# Difference between revisions of "RMS amplitude"

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=\tfrac{A}{\sqrt{2}} (5) | =\tfrac{A}{\sqrt{2}} (5) | ||

− | </math><math>fRMS=\sqrt{\frac{1}{T_2-T_1}\int_{T_1}^{T_2} [f(t)]^2}dt</math><math>f_RMS = \sqrt{\tfrac{1}{T}\int_{0}^{T}[f(2)]^2dt }</math><math>=\sqrt{\frac{1}{N}\sum_{i=1}^nx_i^2}</math> | + | </math><math>fRMS=\sqrt{\frac{1}{T_2-T_1}\int_{T_1}^{T_2} [f(t)]^2}dt</math><math>f_RMS = \sqrt{\tfrac{1}{T}\int_{0}^{T}[f(2)]^2dt }</math><math>=\sqrt{\frac{1}{N}\sum_{i=1}^nx_i^2}</math> |

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=== Definition === | === Definition === | ||

In statistics, RMS is typical value of a number (n) of values of a quantity (x<sub>1</sub>, x<sub>2</sub>, x<sub>3</sub>…) equal to the square root of the sum of the squares of the values divided by n. <sup>[1]</sup> | In statistics, RMS is typical value of a number (n) of values of a quantity (x<sub>1</sub>, x<sub>2</sub>, x<sub>3</sub>…) equal to the square root of the sum of the squares of the values divided by n. <sup>[1]</sup> |

## Revision as of 09:09, 21 October 2019

**Failed to parse (unknown function "\pift"): {\displaystyle y(t) = Asin (2\pift+\varphi) = Asin(\omegat+\varphi)}**
**Failed to parse (unknown function "\omegat"): {\displaystyle Y_RMS = \sqrt{\tfrac{1}{T} \int_{0}^{T} [Asin(\omegat)]^2 dt}}**
**Failed to parse (unknown function "\omegat"): {\displaystyle = A\sqrt{\tfrac{1}{T} \int_{0}^{T} \tfrac{1-cos(2\omegat)}{2} dt}}**
**Failed to parse (MathML with SVG or PNG fallback (recommended for modern browsers and accessibility tools): Invalid response ("Math extension cannot connect to Restbase.") from server "https://en.wikipedia.org/api/rest_v1/":): {\displaystyle = A\sqrt{\tfrac{1}{T} [\tfrac{T}{2} - \tfrac{sin(2\omegat)}{4\omega}]_0^T}}**
**Failed to parse (syntax error): {\displaystyle x_RMS=\sqrt{\tfrac{1}{n}\sum_{i=1}^nx_i^2} (1) The RMS of the corresponding formula for a continuous waveform f(t) defined over the interval [T1, T2] is f_{RMS}=\sqrt{\tfrac{T_2}{T_1}\textstyle \int_{T_1}^{T_2} \displaystyle [f(t)]^2}dt (2) and the RMS for a function over all time is f_{RMS}=\sqrt{\tfrac{1}{T}\int_{0}^{T} [f(t)]^2}dt (3) For a sine wave y(t)=A sin(2πft+φ)=Asin(ωt+φ) (4) where y is displacement, t is time, f is frequency, and A is amplitude (the peak deviation of the function from zero) Y_{RMS}=\sqrt{\tfrac{1}{T}\int_{0}^{T} [Asin(\omegat)]^2dt} =A\sqrt{\tfrac{1}{T}\int\limits_{0}^{T} \tfrac{1-cos(2\omegat)}{2}dt} =A\sqrt{\tfrac{1}{T}[\tfrac{T}{2}-\tfrac{sin(2\omegat)}{4\omega}]_0^T} =\tfrac{A}{\sqrt{2}} (5) }**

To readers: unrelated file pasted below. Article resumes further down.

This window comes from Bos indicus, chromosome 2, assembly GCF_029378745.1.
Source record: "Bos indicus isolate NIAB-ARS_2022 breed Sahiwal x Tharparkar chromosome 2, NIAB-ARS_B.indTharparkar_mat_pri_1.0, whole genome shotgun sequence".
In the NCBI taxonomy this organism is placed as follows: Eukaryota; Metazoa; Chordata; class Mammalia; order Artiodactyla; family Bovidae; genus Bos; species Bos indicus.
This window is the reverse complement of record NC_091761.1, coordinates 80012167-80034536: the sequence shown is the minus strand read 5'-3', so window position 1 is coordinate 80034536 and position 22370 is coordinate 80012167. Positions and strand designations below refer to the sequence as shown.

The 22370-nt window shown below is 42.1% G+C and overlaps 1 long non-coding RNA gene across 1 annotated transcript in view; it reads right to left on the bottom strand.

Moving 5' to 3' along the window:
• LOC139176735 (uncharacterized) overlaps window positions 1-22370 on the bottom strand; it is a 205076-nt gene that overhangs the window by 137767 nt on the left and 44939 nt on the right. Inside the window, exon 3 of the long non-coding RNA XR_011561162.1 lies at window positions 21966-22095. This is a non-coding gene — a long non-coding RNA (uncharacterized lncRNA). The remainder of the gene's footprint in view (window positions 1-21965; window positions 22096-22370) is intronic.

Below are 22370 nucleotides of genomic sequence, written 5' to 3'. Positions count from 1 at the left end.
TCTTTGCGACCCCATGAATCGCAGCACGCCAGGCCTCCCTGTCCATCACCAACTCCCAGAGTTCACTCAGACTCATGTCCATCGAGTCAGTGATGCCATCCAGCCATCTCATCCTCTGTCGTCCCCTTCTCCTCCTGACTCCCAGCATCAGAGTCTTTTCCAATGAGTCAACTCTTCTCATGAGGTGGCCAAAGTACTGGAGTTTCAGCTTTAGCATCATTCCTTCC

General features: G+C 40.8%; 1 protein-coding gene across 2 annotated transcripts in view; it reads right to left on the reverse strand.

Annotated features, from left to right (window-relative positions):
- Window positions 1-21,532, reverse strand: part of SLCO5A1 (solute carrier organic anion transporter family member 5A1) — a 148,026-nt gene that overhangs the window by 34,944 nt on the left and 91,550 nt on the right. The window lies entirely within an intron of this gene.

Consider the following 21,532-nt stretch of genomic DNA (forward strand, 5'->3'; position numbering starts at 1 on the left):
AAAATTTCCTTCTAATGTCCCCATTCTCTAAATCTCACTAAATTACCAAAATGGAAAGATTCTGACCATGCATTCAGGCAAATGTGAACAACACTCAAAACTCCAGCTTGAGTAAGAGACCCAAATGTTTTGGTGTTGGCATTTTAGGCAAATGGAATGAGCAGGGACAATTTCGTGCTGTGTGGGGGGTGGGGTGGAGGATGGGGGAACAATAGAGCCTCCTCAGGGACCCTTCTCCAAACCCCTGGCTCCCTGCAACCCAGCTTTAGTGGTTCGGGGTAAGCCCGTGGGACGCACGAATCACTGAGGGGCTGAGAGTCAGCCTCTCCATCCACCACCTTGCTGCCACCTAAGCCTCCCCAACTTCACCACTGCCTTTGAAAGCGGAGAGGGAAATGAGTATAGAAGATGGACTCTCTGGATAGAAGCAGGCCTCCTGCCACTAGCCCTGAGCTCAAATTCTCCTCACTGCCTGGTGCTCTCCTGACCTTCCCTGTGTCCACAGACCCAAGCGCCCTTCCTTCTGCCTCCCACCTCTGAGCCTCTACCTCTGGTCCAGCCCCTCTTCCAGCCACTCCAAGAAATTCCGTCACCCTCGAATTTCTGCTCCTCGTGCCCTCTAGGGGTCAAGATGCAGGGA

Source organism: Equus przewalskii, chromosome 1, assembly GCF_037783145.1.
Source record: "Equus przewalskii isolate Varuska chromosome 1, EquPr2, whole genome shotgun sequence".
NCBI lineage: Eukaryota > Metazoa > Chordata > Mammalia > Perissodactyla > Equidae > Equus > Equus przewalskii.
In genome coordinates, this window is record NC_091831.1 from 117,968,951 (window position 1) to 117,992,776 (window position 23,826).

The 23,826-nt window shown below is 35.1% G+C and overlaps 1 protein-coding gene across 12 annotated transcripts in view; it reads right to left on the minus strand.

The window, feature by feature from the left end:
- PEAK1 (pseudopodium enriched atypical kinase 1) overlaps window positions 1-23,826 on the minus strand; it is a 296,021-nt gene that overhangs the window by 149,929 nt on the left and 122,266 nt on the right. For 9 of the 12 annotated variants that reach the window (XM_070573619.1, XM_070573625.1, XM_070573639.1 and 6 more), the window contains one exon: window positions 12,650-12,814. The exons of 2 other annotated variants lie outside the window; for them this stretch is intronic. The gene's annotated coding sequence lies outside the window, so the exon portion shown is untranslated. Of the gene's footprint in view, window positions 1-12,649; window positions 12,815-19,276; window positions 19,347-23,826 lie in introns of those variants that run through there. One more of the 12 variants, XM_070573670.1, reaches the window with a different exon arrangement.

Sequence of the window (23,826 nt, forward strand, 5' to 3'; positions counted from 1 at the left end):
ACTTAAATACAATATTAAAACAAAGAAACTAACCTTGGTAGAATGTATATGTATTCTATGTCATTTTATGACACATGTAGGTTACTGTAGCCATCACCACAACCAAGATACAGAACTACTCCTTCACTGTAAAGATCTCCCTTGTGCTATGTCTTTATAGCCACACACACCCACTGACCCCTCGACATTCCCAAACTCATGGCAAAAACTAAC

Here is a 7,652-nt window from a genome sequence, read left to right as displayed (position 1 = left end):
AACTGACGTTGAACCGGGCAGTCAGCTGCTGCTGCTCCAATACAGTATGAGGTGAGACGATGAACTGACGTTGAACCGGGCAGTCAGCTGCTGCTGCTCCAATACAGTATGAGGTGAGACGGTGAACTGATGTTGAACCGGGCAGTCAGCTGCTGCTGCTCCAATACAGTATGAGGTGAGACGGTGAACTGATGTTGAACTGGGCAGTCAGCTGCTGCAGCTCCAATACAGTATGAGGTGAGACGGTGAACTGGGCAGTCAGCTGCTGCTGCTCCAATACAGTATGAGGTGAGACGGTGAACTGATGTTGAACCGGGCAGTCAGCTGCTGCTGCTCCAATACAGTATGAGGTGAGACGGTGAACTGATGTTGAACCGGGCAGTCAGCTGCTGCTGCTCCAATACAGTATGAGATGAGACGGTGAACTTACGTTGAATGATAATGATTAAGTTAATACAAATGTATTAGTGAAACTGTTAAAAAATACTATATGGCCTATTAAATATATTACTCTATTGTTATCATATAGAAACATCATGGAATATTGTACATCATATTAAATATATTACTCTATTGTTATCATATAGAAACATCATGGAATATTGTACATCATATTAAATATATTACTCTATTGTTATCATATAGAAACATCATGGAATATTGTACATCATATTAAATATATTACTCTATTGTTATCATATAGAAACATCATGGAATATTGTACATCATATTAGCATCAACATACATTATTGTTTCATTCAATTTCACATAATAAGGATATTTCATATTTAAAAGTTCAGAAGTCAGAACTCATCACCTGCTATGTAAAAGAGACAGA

### Definition

In statistics, RMS is typical value of a number (n) of values of a quantity (x_{1}, x_{2}, x_{3}…) equal to the square root of the sum of the squares of the values divided by n. ^{[1]}

In geophysics, RMS amplitude is the square root of the average of the squares of a series of measurements. The auto correlation value (without normalizing) for zero lag is the mean square value. For a sine wave, the RMS value is () times the peak amplitude.^{[2]}

In a set of n values {}, the RMS is

The RMS of the corresponding formula for a continuous waveform *f(t)* defined over the interval [T_{1}, T_{2}] is

### Mathematical Expression

The RMS value of a set of values is the square root of the arithmetic mean of the squares of the values, or the square of the function that defines the continuous-time waveform. ^{[3]} It’s also known as the quadratic mean of amplitude and is a particular case of the generalized mean with exponent 2.

**References**

[1] A Dictionary of Physics (Sixth Edition.). Oxford University Press. 2009.

[2] Encyclopedic Dictionary of Applied Geophysics (Forth Edition). SEG.2002

[3] Weisstein, Eric W. "Root-Mean-Square". MathWorld.